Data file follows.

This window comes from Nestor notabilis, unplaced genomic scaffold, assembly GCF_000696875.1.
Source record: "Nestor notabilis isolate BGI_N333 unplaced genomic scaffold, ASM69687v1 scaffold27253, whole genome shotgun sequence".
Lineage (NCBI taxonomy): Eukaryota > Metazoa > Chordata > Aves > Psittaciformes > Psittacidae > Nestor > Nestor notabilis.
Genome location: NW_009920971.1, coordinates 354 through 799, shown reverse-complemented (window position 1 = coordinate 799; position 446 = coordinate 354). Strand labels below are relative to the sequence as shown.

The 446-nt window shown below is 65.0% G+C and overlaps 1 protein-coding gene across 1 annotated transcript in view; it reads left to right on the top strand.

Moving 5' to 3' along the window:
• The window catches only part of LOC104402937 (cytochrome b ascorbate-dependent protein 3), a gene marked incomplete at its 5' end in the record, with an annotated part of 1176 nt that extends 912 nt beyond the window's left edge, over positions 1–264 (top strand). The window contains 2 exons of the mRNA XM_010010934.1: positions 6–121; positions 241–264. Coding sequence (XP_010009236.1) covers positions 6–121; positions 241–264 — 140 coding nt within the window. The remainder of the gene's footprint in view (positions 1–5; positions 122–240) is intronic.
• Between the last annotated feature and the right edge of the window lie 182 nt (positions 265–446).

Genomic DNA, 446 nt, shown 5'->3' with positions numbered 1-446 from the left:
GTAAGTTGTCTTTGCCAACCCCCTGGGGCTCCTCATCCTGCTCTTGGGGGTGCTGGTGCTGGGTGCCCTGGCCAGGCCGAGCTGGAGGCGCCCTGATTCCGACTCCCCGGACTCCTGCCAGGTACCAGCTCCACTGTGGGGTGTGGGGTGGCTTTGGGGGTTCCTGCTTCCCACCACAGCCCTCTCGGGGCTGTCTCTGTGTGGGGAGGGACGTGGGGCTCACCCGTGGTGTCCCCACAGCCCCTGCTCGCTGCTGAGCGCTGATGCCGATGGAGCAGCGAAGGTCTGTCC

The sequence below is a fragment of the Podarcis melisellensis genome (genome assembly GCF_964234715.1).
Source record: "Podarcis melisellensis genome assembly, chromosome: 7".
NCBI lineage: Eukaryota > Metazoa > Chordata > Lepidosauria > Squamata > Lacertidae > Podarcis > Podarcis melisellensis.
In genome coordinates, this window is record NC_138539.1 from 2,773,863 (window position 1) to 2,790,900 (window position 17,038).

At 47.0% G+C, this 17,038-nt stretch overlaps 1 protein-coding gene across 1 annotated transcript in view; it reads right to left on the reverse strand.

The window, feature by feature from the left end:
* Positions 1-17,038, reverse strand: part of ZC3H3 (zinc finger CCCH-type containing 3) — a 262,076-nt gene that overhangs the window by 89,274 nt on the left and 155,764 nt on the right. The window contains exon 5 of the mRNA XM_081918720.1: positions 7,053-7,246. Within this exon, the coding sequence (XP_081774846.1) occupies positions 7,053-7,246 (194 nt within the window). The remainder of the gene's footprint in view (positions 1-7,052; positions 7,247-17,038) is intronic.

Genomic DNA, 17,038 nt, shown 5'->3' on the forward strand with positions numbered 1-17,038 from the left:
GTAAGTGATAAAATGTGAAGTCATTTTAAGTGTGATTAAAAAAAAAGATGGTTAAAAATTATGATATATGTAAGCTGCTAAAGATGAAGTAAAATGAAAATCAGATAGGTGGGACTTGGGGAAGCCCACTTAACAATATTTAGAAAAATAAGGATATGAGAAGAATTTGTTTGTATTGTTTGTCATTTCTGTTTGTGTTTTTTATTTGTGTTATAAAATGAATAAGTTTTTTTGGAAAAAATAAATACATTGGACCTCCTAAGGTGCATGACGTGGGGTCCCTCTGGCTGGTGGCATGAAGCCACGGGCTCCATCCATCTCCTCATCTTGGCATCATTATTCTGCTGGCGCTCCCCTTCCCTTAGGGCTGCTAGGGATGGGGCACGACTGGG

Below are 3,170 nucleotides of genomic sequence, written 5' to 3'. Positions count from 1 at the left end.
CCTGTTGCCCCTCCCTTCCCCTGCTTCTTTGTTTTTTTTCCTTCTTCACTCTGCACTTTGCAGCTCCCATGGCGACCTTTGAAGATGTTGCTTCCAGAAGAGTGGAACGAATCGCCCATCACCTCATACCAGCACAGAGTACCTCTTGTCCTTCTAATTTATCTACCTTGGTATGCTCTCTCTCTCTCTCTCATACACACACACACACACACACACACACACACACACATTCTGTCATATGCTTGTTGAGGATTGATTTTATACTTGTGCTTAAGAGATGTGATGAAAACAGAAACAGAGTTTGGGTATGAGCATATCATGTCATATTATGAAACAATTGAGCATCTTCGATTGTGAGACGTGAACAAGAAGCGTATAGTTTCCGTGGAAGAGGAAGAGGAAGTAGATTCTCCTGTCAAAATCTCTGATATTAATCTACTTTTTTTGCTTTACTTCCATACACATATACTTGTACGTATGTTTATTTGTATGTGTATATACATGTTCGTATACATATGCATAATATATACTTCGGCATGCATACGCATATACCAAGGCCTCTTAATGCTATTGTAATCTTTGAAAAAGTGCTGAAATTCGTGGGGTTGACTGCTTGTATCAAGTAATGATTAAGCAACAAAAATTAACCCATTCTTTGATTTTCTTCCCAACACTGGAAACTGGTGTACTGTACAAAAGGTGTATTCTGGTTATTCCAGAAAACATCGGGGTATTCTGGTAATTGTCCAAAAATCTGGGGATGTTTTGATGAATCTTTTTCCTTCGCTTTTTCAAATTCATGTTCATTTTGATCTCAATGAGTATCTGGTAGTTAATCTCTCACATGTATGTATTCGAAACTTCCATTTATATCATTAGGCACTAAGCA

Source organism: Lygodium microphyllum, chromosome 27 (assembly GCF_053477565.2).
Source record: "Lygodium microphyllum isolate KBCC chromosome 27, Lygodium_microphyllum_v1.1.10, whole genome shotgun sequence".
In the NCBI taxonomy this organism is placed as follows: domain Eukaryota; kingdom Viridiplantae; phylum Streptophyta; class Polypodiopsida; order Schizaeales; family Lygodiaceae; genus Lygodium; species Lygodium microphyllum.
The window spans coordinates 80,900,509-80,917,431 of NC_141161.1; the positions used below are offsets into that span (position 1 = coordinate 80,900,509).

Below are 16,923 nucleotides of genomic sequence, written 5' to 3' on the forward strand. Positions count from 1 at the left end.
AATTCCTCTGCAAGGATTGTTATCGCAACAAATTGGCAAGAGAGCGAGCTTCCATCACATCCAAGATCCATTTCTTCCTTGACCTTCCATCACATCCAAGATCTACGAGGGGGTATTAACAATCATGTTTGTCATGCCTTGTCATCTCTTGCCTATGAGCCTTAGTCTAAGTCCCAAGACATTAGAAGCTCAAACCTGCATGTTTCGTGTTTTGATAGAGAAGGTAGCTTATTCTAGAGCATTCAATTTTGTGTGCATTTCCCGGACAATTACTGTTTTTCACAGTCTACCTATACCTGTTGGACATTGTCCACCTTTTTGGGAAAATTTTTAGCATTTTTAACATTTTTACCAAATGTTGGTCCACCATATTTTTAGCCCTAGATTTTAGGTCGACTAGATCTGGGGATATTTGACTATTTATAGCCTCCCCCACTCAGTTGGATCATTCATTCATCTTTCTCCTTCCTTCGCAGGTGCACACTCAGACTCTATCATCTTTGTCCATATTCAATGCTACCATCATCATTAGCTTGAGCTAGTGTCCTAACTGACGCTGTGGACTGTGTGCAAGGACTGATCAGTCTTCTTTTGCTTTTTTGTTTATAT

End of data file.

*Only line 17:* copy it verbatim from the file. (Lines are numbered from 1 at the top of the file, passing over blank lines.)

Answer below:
* Positions 1-17,038, reverse strand: part of ZC3H3 (zinc finger CCCH-type containing 3) — a 262,076-nt gene that overhangs the window by 89,274 nt on the left and 155,764 nt on the right. The window contains exon 5 of the mRNA XM_081918720.1: positions 7,053-7,246. Within this exon, the coding sequence (XP_081774846.1) occupies positions 7,053-7,246 (194 nt within the window). The remainder of the gene's footprint in view (positions 1-7,052; positions 7,247-17,038) is intronic.